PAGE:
Content piracy is a deceptively deadly face of organised crime

A 2009 study found extensive links between film piracy, organised crime, and terrorist groups. The purchase of any counterfeit goods can be traced to organised crime. Stolen content, while entertaining, is funding some of the most harmful crimes on the planet, including human trafficking, terrorism, gambling, drug dealing, and child pornography.

These principles apply regardless of the brand or product being counterfeited—everything from a fake fragrance to a pirated TV series can contribute to funding an international terror network. Morally, users of pirated products are financial sponsors of various criminal activities, all interlinked in the global criminal underworld.

After years of information campaigns about the evils funded by content piracy, it's "no more Mr. Nice Guy" from police and prosecutors across Africa. Law enforcement is clamping down, and users of pirated content are squarely in the crosshairs. The message is clear: engage in piracy, and face severe consequences.

Using illegally pirated content—films, series, music, etc.—poses real personal risks, such as malware, identity theft, fraud, and financial ruin. The most critical risk is complicity in international crimes destroying millions of lives. Streaming a series from a dodgy site may seem harmless but opens users up to arrest, prosecution, and even jail.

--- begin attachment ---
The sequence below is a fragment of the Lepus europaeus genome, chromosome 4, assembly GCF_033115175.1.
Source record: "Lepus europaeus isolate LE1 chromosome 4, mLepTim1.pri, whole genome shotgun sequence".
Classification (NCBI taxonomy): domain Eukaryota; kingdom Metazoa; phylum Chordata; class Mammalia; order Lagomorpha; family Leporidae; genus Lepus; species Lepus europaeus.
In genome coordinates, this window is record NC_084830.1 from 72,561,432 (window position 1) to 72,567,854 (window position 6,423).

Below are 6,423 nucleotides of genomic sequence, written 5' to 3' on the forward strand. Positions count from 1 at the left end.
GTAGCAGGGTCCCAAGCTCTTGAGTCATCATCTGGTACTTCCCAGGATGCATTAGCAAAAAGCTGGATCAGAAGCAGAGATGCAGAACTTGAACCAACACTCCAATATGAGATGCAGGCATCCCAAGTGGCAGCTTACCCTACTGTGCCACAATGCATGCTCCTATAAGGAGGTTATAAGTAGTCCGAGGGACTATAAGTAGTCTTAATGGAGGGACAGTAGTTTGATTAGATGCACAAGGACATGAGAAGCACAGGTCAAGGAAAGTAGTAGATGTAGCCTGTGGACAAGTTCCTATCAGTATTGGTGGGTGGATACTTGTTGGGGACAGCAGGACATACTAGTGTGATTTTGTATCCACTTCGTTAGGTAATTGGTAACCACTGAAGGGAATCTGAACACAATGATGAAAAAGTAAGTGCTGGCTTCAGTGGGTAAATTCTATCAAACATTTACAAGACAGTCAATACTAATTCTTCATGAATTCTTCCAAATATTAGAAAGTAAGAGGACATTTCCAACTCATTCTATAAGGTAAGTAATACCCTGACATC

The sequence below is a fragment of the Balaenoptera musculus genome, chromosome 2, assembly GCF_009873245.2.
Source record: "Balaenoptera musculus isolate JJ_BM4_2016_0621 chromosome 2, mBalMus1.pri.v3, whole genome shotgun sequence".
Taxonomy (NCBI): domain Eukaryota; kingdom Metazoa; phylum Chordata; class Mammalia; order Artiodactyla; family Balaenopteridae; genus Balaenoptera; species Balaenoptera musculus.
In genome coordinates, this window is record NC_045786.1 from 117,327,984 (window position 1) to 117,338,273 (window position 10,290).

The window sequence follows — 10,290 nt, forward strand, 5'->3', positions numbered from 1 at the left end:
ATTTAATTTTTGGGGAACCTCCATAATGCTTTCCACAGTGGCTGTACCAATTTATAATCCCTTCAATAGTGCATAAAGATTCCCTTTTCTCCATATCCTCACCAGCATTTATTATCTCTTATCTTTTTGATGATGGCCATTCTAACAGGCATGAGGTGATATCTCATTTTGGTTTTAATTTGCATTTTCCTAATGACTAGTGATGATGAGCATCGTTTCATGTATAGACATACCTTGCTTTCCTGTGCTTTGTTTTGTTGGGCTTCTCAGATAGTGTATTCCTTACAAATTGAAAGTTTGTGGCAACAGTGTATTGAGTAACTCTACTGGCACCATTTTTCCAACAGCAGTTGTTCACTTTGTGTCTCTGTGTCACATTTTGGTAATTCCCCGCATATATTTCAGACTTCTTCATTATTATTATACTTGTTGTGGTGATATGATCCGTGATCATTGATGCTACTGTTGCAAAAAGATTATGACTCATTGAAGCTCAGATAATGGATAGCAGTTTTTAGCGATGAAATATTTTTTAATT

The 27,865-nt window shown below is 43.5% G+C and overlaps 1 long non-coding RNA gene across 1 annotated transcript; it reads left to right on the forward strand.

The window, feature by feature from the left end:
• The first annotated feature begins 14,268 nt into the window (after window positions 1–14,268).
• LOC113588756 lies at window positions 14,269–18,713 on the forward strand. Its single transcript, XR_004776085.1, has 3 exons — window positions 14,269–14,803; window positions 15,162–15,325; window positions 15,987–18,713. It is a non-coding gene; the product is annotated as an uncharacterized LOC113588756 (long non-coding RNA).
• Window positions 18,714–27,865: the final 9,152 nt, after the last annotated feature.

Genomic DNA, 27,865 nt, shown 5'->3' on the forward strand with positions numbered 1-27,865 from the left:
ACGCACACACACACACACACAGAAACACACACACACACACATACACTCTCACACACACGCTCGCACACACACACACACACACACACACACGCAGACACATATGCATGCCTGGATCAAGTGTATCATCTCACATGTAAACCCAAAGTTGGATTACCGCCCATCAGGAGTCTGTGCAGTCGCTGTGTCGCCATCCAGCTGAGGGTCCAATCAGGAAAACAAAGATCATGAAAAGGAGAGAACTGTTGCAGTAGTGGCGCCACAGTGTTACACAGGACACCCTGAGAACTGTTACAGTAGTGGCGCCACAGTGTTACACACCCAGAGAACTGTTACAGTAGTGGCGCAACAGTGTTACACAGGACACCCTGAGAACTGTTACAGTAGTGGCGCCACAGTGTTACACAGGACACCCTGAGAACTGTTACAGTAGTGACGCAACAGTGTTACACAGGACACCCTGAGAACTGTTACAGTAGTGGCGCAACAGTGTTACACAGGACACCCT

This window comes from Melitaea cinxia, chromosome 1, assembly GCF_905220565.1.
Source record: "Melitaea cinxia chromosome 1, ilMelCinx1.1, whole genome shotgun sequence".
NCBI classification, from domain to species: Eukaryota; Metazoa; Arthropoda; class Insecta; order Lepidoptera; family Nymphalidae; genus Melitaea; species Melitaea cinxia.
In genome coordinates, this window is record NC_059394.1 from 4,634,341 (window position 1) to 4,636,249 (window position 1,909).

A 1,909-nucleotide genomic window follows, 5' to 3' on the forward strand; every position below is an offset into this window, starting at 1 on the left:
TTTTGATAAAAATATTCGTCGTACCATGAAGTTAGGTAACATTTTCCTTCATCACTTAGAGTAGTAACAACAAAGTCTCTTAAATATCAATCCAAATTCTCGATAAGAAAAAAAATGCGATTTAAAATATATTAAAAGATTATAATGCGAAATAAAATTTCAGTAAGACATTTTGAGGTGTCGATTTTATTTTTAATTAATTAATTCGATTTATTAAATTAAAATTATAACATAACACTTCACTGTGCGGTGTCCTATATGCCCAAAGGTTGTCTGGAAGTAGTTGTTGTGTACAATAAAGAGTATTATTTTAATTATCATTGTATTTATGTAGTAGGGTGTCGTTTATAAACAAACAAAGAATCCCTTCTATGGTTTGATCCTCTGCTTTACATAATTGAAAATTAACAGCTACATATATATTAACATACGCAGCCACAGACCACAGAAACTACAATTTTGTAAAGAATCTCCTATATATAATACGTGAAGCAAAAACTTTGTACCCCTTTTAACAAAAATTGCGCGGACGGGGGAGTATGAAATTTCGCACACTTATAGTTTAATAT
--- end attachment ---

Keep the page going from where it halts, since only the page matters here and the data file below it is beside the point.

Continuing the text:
Content piracy also has broader destructive impacts. The creative industry suffers from lost jobs and income, audiences suffer due to reduced choice, and the economy suffers through discouraged investment. Culturally, content piracy robs African creatives of the opportunity to tell their own stories.

Complicating the fight against piracy is that pirate streaming websites are cheaper than legitimate platforms, which pay the artists and professionals who produce the content. Pirate operations simply steal the finished product and profit without supporting the industry.

Supporting the new clampdown on content piracy is an increasingly firm, continent-wide set of copyright and anti-piracy laws. Police and courts are committed to aggressively prosecuting piracy, with digital surveillance and monitoring systems aiding their efforts.

Enforcement agencies undergo regular training on the latest piracy trends, equipping them with the tools and skills to execute their jobs professionally. .

There have also been arrests outside Africa, thanks to collaboration with international law enforcement agencies such as the US Department of Homeland Security, Interpol, and Europol. The war against content piracy has entered a new era of more ruthless enforcement, reflecting the devastating human impact of this crime in a globalised criminal environment. 

The writer is the Public Relations and Communication Manager at MultiChoice Kenya